Cheap flights to Bangkok are available from both London Heathrow Airport and Manchester Airport. Connecting flights, particularly via the Middle East are available from Glasgow, Birmingham, and Newcastle. UK citizens do not require a visa to enter Thailand if they are staying for less than 30 days. Most international flights to Bangkok will arrive at Suvarnabhumi Airport. Some regional and international flights to Bangkok may arrive at Don Muang International Airport instead. Taxis are available from the taxi stand outside the arrival hall at Don Muang Airport. There will be an extra airport surcharge on top of the metered taxi fare. Metered taxis and licensed limousines are available for hire just outside the arrivals hall of Suvarnabhumi Airport. The Suvarnabhumi Airport Link provides services from the airport into Central Bangkok. BMTA operates twelve bus routes into Bangkok and surrounding areas.
Bangkok’s extensive metro system includes the BTS Skytrain, an elevated rapid transit system, and the MRT, an underground metro system. The MRT offers a range of single or multiple journey ticket options. Tickets can be purchased from vending machines or ticket offices in MRT stations. Choose from single journey tickets, one-day passes or SmartPasses for journeys on the Skytrain. Tickets can be purchased from the ticket offices in Skytrain stations. The three wheeled tuk-tuks are one of Bangkok’s most recognisable sights. Flag one down for a novel way to see the city. Taxis are plentiful, especially in the city centre. They can be flagged down when needed, or get your hotel to hire one ahead of time. Buses operated by BMTA provide services within Bangkok and to nearby provinces. A conductor will collect the fare once you are onboard – you will need to have some small change for the fare. Ferries and river taxis are also available for those who want to explore the riverside areas of Bangkok.
The massive Grand Palace complex is one of Bangkok’s most dazzling sights. The various halls and buildings are a magnificent example of traditional Thai architecture. Wat Phra Kaew (Temple of the Emerald Buddha) houses the famous 14th century Emerald Buddha, whose robes are changed regularly by the King of Thailand. Wat Pho (Temple of the Reclining Buddha) is home to the famous giant, gold-clad Buddha. Find out what the future holds from the palm readers in the grounds of the temple. A slightly macabre attraction is the Forensic Museum – a modest building on the grounds of Siriraj Hospital housing a collection of preserved corpses, murder weapons and other grisly sights. The chaotic floating markets are a not to be missed. A guided boat tour will take you along the narrow waterways where fruits, textiles and other items are available for sale.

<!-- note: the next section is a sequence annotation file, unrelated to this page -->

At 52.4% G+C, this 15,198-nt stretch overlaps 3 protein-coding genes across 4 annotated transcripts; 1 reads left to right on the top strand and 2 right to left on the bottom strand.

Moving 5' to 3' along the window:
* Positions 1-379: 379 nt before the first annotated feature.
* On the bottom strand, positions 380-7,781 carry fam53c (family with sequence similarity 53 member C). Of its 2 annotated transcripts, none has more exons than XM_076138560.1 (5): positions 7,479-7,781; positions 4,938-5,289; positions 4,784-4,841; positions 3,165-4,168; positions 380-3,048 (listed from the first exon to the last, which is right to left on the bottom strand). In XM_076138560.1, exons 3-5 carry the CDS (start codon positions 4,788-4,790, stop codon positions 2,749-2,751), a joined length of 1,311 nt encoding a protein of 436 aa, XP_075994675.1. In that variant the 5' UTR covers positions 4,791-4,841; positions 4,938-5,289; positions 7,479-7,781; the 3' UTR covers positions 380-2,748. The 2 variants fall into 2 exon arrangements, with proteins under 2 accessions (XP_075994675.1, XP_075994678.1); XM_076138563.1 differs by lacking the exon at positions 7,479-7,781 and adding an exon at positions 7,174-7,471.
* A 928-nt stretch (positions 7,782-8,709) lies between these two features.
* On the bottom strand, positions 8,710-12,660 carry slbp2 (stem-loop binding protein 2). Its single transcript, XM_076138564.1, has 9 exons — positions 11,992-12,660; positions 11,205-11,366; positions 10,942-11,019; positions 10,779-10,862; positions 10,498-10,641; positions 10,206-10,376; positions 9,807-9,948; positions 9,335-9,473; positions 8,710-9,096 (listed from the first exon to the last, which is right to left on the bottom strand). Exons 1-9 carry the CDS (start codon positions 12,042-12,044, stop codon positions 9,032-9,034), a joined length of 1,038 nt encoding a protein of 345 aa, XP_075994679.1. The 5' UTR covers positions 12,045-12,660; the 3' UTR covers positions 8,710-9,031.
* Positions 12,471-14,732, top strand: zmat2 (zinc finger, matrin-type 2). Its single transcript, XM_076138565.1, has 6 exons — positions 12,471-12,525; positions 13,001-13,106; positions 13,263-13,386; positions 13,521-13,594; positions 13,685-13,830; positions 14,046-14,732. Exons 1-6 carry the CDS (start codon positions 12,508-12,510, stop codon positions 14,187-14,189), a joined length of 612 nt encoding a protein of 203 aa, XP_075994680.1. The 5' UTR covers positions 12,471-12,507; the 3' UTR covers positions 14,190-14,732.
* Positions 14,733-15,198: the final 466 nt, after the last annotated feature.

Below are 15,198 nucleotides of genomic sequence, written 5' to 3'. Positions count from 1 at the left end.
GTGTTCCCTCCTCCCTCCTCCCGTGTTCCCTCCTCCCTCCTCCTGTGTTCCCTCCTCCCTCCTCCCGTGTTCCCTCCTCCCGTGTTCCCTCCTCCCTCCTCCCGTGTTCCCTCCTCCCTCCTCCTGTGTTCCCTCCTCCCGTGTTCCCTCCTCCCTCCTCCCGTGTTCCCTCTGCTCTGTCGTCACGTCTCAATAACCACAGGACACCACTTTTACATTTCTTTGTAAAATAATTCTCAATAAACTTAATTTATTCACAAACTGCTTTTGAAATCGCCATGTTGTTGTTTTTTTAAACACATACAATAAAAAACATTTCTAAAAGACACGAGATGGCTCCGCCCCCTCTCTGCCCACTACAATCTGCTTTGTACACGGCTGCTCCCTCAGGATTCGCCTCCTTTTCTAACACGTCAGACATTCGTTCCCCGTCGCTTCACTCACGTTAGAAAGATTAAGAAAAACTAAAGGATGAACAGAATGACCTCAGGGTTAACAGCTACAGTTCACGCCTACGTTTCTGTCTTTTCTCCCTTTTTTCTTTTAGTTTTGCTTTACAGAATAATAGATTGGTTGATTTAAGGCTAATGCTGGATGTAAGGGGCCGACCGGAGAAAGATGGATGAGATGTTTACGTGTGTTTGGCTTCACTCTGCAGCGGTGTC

The sprawling Chatuchak market is Bangkok’s largest weekend market. There is a wide variety of goods for sale here, from lustrous Thai silk to religious artefacts and even live fish! Thailand’s national dish pad thai (noodles stirfried with eggs, prawns and fish sauce) is available from many stalls within the market’s narrow alleys. The massive Siam Paradise Night Market is perfect for night owls. There are over a thousand shops in the market, as well as a beer garden and food stalls. The infamous Khao San Road is a hotspot for backpackers and tourists. There are plenty of cheap eats and smoky pubs here, as well as stalls stocking all sorts of wares. Street stalls here serve up a choice of inexpensive Thai dishes such as satay and Tom Yum soup.
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